Tartu Toy Museum uncovers fascinating historical tales of Old Town life

The Tartu Toy Museum
The Tartu Toy Museum Source: Screenshot from ETV

In the run-up to the annual Tartu Heritage Days, which take place in September, the Tartu Toy Museum has discovered some fascinating stories about the day-to-day goings on in the past, both in the museum building itself and the Tartu Old Town streets that surround it. Amongst them, several tales of the escapades of boys living in the museum building and nearby, have emerged.

In years gone by, the area around the Toy Museum on Lutsu tänav in Tartu's Old Town was bustling with life. According to the stories that have recently been uncovered recently by the museum, during the second half of the 20th century, the eight-apartment building was home to a number of prison guards and their children, who never got bored in the streets of the Old Town.

"It was a bit of a different kind of society here (at that time)," said Liis Järv, the museum's curator.

"You ended up having boys, who kind of acted like jerks. They went to all the places they weren't allowed to go to and did all the things they weren't allowed to do. I can't imagine kids today playing like that in a city environment, it was all a bit wild here," said Liis Järv, the museum's curator.

One example of their behavior involved experimenting by setting fire to a sofa in a local garage, which, Järv says, eventually caused the whole garage to burn down.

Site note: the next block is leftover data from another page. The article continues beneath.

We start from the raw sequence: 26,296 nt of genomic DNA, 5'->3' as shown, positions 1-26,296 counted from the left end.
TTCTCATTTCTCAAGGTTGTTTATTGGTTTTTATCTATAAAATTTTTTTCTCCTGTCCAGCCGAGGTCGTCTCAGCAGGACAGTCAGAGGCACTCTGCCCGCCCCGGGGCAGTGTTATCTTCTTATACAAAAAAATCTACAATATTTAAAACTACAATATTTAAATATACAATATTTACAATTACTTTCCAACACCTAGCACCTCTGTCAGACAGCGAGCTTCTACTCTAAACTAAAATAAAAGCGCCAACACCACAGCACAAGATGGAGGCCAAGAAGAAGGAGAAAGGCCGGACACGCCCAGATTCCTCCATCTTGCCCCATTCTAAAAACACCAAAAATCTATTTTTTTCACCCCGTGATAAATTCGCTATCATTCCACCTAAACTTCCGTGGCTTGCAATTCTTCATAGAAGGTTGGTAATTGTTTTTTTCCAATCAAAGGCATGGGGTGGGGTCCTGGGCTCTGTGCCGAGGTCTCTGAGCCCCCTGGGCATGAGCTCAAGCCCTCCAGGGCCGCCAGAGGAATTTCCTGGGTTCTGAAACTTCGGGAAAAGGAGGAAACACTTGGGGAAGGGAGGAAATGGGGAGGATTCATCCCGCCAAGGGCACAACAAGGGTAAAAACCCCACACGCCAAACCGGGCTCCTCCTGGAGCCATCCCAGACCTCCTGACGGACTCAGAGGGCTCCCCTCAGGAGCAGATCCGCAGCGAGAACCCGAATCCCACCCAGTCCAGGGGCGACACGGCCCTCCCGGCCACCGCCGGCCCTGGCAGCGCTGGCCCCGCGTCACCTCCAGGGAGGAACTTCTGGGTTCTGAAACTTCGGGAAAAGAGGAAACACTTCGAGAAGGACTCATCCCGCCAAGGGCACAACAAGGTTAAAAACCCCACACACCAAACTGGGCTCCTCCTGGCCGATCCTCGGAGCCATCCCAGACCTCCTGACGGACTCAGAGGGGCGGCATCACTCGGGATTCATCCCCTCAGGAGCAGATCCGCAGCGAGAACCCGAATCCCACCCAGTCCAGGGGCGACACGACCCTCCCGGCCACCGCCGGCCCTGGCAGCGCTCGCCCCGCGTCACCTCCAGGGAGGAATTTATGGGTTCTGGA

"The boys fled the scene, of course, but the act was not anonymous. People knew who was responsible, and so (the boys) ended up getting a good beating from the garage owner," said Järv.

The boys were also interested in getting their hands on some of the goods that had been confiscated by local police officers, who were very active at that time. So, they hatched a plan to befriend the dogs that were guarding these goods at night, in order to get access to them.

"The boys had the idea that they could somehow train these dogs to be friendly. So, they went out at night, secretly feeding the dogs under a big metal gate in an attempt to train them. However, we still don't know if this helped them in their plan to get hold of the confiscated goods or not," Järv said.

Old photos have also revealed some of the changes made to the Toy Museum building itself. For example, according to Järv, the place where the museum's toilets currently are, used to be a family bedroom, and, during the last century, a family bathroom was constructed inside one of the fireplaces.

"The fireplace, which we now display is such a medieval gem, however, it had a family bathroom inside it in the 1970s. They didn't know it was inside the mantelpiece, but it was built (at that time)," Järv said.

These are amongst the stories which will be told at the museum during the upcoming Heritage Days tours, which are due to take place on September 15, in Estonian.


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Editor: Michael Cole

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